Even Liberal Supreme Justices Moved to Curb States from Stealing Property and Imposing Big Fines


In a very important ruling, the entire U.S. Supreme Court ruled unanimously against the power of states and local government to impose high fines and from taking people’s property as punishment for supposed crimes.

This is a big deal, folks, because it reaffirms that governments do not have the right to financially ruin citizens for supposed crimes against the state.

Indeed, the unanimous ruling is interesting because even the liberal justices moved to curb the power of government whereas usually the liberals are always looking for ways to expand government power.

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In a unanimous decision, the Supreme Court on Wednesday ruled to drastically curb the powers that states and cities have to levy fines and seize property, marking the first time the court has applied the Constitution’s ban on excessive fines at the state level.

Justice Ruth Bader Ginsburg, who returned to the court for the first time in almost two months after undergoing surgery for lung cancer, wrote the majority opinion in the case involving an Indiana man who had his Land Rover seized after he was arrested for selling $385 of heroin.

“Protection against excessive fines has been a constant shield throughout Anglo-American history for good reason: Such fines undermine other liberties,” Ginsburg wrote. “They can be used, e.g., to retaliate against or chill the speech of political enemies. They can also be employed, not in service of penal purposes, but as a source of revenue.”

Granted, I don’t believe for a minute that Ginsburg had any part in writing anything. The woman is a medical basket case. Still, it doesn’t matter if her staff wrote it and if she is insensible to the world because the vote was unanimous.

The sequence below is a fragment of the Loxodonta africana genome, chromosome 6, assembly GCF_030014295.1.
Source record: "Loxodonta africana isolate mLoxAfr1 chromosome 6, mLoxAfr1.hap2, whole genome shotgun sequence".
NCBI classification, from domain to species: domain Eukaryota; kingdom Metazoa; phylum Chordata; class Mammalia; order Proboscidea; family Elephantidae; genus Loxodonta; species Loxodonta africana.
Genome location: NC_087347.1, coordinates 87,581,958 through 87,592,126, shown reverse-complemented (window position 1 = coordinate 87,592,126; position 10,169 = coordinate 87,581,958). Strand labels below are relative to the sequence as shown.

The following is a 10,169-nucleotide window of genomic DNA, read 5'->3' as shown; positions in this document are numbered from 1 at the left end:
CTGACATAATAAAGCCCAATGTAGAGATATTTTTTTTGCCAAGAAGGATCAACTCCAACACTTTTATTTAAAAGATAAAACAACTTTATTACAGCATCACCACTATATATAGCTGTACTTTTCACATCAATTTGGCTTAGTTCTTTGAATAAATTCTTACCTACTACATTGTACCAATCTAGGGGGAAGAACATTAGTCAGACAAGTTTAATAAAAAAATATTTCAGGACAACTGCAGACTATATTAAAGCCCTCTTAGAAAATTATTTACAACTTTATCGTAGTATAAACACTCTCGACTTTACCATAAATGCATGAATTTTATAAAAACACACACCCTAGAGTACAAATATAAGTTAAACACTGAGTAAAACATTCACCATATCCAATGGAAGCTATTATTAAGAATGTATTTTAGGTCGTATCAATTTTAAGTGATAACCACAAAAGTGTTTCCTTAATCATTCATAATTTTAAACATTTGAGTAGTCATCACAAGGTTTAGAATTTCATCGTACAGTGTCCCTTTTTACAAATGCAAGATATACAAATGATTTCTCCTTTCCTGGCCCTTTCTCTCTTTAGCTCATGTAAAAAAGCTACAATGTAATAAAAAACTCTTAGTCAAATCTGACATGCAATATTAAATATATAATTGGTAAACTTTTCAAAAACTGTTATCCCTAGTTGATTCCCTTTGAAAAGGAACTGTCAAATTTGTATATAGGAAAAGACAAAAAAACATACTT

Further, “her” opinion (if it was really hers or not) is correct on the particulars.

But Justice Clarence Thomas wrote a second, supporting opinion and his ideas were even more relevant.

While the ruling was unanimous, Justice Clarence Thomas wrote a separate opinion outlining different reasons for reaching the same conclusion — namely, that “the right to be free from excessive fines is one of the ‘privileges or immunities of citizens of the United States’ protected by the Fourteenth Amendment.” Ginsburg’s opinion was based on the due process clause of the same amendment.

So, what was this case about…

The Supreme Court, with its ruling, sent the case of Tyson Timbs back to a lower court to decide if Indiana officials went too far in seizing Timbs’ Land Rover. Timbs, who bought the Land Rover for $42,000 in January 2013, was arrested a few months later for selling heroin and pleaded guilty.

Timbs, who was sentenced to one year of home detention and five years of probation, argues that the forfeiture of his vehicle was disproportionate to the $10,000 maximum fine he faced for selling heroin.

This is a good ruling and will go a long way to reign in over stepping governments.

Follow Warner Todd Huston on Twitter @warnerthuston.

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